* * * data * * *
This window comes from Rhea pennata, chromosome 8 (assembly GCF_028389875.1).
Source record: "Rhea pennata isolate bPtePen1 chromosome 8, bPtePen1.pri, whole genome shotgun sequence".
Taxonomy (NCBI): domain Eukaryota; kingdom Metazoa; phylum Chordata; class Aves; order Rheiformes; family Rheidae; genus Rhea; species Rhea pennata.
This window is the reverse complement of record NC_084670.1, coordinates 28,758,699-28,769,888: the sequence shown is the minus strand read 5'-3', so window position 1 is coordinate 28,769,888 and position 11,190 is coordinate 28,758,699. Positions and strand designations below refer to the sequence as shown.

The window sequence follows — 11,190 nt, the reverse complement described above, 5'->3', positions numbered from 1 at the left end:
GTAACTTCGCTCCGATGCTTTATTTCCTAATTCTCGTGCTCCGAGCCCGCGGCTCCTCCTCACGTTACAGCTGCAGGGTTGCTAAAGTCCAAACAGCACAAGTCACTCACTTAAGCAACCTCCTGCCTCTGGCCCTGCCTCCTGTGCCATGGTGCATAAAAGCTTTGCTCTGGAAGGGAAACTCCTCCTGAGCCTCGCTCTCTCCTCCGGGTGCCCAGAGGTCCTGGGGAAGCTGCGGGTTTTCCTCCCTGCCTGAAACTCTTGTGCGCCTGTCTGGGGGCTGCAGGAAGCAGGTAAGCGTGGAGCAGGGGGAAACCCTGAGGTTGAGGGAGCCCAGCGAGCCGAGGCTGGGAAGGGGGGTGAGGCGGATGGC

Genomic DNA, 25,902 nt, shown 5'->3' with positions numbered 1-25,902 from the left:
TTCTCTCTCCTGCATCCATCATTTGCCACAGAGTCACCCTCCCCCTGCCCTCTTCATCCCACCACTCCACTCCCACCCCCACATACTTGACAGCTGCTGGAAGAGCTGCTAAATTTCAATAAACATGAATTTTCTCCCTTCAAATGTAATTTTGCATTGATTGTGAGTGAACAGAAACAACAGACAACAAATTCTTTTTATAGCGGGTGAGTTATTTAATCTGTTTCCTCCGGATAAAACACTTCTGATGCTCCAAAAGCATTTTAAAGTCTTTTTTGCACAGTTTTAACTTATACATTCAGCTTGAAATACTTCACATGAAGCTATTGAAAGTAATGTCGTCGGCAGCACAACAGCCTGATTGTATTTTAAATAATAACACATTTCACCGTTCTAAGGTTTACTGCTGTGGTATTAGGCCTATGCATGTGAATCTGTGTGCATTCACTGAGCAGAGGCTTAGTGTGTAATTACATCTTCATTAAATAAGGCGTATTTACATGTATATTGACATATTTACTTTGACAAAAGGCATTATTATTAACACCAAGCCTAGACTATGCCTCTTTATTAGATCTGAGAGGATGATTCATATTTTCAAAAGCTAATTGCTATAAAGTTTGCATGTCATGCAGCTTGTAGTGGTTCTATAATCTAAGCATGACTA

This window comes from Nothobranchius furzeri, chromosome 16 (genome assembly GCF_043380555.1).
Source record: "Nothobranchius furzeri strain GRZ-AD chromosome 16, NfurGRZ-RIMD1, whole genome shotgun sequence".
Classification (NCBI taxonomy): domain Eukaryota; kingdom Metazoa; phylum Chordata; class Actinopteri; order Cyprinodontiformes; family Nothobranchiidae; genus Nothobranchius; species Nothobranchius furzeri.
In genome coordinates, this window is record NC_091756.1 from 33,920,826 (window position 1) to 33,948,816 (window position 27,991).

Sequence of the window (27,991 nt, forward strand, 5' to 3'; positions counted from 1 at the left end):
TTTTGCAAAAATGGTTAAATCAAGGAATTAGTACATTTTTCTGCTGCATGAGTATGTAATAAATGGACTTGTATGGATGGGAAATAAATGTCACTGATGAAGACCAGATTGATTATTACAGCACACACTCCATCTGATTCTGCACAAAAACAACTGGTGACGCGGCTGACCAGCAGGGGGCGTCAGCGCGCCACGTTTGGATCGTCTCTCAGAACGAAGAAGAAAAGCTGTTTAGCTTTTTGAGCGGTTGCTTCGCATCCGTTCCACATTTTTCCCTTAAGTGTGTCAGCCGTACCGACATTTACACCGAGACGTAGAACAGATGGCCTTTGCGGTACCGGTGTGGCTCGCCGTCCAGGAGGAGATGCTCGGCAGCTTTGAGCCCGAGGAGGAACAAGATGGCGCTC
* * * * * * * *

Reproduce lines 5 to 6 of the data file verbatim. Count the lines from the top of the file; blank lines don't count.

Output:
The window sequence follows — 11,190 nt, the reverse complement described above, 5'->3', positions numbered from 1 at the left end:
GTAACTTCGCTCCGATGCTTTATTTCCTAATTCTCGTGCTCCGAGCCCGCGGCTCCTCCTCACGTTACAGCTGCAGGGTTGCTAAAGTCCAAACAGCACAAGTCACTCACTTAAGCAACCTCCTGCCTCTGGCCCTGCCTCCTGTGCCATGGTGCATAAAAGCTTTGCTCTGGAAGGGAAACTCCTCCTGAGCCTCGCTCTCTCCTCCGGGTGCCCAGAGGTCCTGGGGAAGCTGCGGGTTTTCCTCCCTGCCTGAAACTCTTGTGCGCCTGTCTGGGGGCTGCAGGAAGCAGGTAAGCGTGGAGCAGGGGGAAACCCTGAGGTTGAGGGAGCCCAGCGAGCCGAGGCTGGGAAGGGGGGTGAGGCGGATGGC